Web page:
Chronic Obstructive Pulmonary Disease

One step closer to a breath test for lung cancer

Results of a University of Colorado Cancer Center study presented at the 50th Annual Meeting of the American Society for Clinical Oncology (ASCO) show that a test of organic compounds in exhaled breath can not only distinguish ...

May 31, 2014
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FDA approves inhaled diabetes medication

(HealthDay)—People with type 1 or 2 diabetes now have a new means of getting their medication, with the U.S. Food and Drug Administration's approval on Friday of the first inhaled medicine for the blood ...

Jun 28, 2014
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Cigarette alternatives may not be 'safe' tobacco

Cigarette alternatives, widely perceived to be safe, are often addictive and can be stepping stones to cigarette smoking, according to a scientific review published online in the journal Clinical Reviews in Allergy and Im ...

Oct 09, 2013
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Odor receptors discovered in lungs

Your nose is not the only organ in your body that can sense cigarette smoke wafting through the air. Scientists at Washington University in St. Louis and the University of Iowa have showed that your lungs ...

Jan 03, 2014
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Chronic obstructive pulmonary disease (COPD), also known as chronic obstructive lung disease (COLD), chronic obstructive airway disease (COAD), chronic airflow limitation (CAL) and chronic obstructive respiratory disease (CORD), is the co-occurrence of chronic bronchitis and emphysema, a pair of commonly co-existing diseases of the lungs in which the airways become narrowed. This leads to a limitation of the flow of air to and from the lungs, causing shortness of breath (dyspnea). In clinical practice, COPD is defined by its characteristically low airflow on lung function tests. In contrast to asthma, this limitation is poorly reversible and usually gets progressively worse over time. In England, an estimated 842,100 of 50 million people have a diagnosis of COPD.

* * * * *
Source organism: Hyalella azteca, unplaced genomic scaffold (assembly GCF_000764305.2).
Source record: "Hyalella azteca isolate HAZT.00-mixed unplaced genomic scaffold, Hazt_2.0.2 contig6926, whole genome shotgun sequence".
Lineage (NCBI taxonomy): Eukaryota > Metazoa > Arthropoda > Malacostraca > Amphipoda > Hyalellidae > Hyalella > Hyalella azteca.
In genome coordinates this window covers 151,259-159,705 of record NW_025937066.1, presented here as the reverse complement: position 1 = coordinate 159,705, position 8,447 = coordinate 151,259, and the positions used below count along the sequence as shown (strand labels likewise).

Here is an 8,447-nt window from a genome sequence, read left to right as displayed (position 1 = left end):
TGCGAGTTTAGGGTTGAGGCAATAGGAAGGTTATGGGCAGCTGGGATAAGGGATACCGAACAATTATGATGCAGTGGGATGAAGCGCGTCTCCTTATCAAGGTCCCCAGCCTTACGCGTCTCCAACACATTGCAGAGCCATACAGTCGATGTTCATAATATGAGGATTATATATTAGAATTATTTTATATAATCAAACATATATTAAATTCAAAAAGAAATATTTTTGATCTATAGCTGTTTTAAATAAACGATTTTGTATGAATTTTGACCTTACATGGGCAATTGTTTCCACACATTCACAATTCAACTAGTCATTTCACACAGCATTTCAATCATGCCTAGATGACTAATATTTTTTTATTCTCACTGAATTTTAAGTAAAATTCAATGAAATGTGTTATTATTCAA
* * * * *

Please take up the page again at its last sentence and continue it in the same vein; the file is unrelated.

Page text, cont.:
COPD is caused by noxious particles or gas, most commonly from tobacco smoking, which triggers an abnormal inflammatory response in the lung.

The diagnosis of COPD requires lung function tests. Important management strategies are smoking cessation, vaccinations, rehabilitation, and drug therapy (often using inhalers). Some patients go on to require long-term oxygen therapy or lung transplantation.

Worldwide, COPD ranked as the sixth leading cause of death in 1990. It is projected to be the fourth leading cause of death worldwide by 2030 due to an increase in smoking rates and demographic changes in many countries. COPD is the third leading cause of death in the U.S. and the economic burden of COPD in the U.S. in 2007 was $42.6 billion in health care costs and lost productivity.

This text uses material from Wikipedia licensed under CC BY-SA

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